Objective: The purpose of this paper is to report the effects of chiropractic care in a 62-year-old female that presented with a chief complaint of chronic low back pain with concomitant 25.3° right convex thoracolumbar scoliosis as well as an L5 discectomy and an L5-S1 fusion.
Clinical Features: A 62-year-old female presented to the chiropractor with chronic low back pain following failed surgical syndrome from an L5 discectomy and subsequent L5-S1 fusion. The patient underwent surgery 20 and 13 years prior to her visit. She was on 13 different medications for her condition. Examination and x-ray revealed the following: 25.3° right convex thoracolumbar scoliosis at T4-L3 which was measured using the Cobb Method, anterior head translation and a left high ilium. Thermal scan revealed dysautonomia secondary to vertebral subluxation. She sought chiropractic care to improve her quality of life.
Intervention and Outcomes: The patient received chiropractic care utilizing Thompson Technique, massage therapy, Chiropractic Biophysics (CBP) mirror-image exercises, and heel lifts. The patient was initially seen 2 times per week for 6 weeks, then 1 time per week for another 6 weeks until the first re-examination. After the first 3 months of care a re-examination and new x-rays revealed an improvement in thermal scan readings from severe to mild, left high ilium was balanced, posture improved, Cobb angle reduced to 24°. She had decreased low back pain, improved function and quality of life.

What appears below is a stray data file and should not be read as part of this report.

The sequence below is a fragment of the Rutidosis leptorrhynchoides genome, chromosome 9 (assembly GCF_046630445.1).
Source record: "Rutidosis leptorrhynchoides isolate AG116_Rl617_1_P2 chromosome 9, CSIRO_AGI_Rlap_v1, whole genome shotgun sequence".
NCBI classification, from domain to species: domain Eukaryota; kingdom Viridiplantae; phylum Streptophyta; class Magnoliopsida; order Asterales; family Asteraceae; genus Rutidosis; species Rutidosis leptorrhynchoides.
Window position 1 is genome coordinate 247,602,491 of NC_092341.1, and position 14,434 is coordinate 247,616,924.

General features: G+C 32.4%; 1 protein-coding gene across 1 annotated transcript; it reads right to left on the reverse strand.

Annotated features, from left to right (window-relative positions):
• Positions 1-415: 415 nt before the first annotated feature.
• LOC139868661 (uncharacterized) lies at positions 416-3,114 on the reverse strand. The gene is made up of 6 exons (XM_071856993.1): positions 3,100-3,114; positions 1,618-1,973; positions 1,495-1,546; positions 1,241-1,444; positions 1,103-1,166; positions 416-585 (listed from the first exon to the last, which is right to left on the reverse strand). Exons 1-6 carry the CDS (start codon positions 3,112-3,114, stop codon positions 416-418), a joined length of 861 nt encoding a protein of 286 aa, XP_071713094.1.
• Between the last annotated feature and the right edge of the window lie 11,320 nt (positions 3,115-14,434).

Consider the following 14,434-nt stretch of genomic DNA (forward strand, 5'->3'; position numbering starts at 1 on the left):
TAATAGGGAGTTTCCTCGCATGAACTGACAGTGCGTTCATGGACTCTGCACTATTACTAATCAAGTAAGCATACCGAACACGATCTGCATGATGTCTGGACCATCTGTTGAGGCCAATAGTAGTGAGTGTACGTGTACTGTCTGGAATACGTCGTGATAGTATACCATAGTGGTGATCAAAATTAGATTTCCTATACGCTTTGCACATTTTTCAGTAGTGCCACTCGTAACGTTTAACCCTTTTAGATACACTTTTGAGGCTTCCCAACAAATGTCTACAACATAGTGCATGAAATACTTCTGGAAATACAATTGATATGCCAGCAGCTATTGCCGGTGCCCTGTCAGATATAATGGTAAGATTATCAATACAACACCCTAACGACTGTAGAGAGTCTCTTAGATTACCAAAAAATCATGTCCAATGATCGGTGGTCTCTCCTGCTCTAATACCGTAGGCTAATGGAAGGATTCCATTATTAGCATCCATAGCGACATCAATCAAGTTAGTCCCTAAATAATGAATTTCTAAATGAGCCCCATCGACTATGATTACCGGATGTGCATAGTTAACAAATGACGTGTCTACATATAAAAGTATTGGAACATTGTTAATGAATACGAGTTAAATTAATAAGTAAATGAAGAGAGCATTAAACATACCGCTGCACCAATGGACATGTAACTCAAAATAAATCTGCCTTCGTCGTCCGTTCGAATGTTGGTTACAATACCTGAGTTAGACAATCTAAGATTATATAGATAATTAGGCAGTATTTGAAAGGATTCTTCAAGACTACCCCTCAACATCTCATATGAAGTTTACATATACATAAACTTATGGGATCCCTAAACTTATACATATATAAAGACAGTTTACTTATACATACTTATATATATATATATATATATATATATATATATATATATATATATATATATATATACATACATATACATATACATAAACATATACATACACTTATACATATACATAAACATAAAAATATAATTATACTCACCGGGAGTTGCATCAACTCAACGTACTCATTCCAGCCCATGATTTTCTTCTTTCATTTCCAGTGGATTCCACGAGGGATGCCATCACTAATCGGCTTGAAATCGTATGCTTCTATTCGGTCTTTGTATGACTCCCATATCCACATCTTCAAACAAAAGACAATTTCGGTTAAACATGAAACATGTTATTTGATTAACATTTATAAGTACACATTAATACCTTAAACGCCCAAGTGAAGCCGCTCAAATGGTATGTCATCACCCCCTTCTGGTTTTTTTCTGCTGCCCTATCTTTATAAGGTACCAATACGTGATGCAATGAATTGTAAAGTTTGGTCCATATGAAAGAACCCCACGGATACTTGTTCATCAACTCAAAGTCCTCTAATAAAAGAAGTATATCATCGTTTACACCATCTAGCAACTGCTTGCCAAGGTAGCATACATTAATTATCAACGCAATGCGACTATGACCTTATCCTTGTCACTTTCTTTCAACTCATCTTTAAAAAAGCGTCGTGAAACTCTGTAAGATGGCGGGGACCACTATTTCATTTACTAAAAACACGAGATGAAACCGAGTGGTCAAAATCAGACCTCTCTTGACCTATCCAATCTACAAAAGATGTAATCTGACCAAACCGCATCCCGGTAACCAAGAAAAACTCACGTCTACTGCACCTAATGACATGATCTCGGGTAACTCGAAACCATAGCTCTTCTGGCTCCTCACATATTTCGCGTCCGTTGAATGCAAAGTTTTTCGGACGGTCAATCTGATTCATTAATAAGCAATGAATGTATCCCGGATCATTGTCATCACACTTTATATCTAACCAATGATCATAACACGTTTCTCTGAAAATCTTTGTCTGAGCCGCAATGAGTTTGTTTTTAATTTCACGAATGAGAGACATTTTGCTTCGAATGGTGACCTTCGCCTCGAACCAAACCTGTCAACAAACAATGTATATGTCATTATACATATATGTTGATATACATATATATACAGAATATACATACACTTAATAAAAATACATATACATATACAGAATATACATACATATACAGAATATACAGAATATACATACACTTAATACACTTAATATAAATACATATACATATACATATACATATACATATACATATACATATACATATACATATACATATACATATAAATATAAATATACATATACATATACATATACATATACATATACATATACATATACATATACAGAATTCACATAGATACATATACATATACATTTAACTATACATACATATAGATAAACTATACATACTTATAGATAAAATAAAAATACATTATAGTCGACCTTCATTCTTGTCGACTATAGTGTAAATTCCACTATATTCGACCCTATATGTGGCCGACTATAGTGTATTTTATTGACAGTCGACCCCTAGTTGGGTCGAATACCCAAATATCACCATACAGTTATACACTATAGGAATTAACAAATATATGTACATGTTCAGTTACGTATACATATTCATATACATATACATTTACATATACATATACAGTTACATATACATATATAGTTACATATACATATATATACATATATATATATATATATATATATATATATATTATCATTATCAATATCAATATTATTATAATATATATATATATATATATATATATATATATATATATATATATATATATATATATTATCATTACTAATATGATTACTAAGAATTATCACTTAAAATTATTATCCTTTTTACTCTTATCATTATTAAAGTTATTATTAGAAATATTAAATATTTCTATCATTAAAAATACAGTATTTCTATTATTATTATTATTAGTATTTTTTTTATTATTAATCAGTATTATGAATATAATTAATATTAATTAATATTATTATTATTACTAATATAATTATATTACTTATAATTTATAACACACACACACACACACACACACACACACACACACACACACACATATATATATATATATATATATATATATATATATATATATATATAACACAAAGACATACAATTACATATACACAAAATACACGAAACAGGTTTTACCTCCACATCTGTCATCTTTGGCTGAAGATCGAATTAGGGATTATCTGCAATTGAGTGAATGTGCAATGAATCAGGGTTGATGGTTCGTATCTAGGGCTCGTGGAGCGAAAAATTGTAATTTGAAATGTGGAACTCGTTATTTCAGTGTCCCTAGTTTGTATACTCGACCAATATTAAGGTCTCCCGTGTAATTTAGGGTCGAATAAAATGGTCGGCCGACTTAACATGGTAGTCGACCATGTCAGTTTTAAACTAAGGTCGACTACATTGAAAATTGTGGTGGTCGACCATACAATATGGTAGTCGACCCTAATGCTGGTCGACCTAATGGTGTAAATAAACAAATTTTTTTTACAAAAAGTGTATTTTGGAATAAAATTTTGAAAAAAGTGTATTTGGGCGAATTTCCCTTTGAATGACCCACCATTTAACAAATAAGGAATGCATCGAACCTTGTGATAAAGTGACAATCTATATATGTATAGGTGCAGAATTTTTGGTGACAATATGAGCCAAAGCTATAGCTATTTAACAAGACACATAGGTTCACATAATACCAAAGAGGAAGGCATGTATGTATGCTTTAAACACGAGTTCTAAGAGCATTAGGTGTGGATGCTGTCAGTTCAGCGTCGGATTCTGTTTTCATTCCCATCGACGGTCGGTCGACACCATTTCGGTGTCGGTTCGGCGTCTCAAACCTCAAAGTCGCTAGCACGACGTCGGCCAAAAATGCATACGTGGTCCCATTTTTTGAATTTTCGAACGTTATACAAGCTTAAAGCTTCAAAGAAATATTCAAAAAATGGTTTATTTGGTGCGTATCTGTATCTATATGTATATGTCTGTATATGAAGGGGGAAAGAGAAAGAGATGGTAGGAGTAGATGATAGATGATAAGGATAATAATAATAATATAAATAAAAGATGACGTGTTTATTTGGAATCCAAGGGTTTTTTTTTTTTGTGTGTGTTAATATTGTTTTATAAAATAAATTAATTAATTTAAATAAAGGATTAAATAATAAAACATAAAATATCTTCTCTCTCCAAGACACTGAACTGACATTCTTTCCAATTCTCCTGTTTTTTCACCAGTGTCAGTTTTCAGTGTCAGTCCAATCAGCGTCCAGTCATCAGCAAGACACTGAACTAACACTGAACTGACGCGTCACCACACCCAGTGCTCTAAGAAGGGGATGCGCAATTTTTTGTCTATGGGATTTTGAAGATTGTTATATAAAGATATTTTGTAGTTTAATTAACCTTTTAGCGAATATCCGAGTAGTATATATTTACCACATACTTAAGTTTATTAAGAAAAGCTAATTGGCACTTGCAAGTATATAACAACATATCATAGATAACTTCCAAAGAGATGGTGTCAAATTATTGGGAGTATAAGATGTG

Conclusion: Chiropractic care is beneficial in reducing chronic low back pain even in failed surgical syndrome. This case study demonstrated that chiropractic care along with massage, mirror imaging adjustments, and postural exercises improved function, quality of life and improved spinal alignment in an elderly patient. Further studies are suggested.
Author keywords: Thompson Technique, Chiropractic BioPhysics, chiropractic, scoliosis, subluxation, adjustment, low back pain, idiopathic scoliosis, antalgic lean, improved quality of life, L5-S1 fusion, discectomy, failed surgical syndrome
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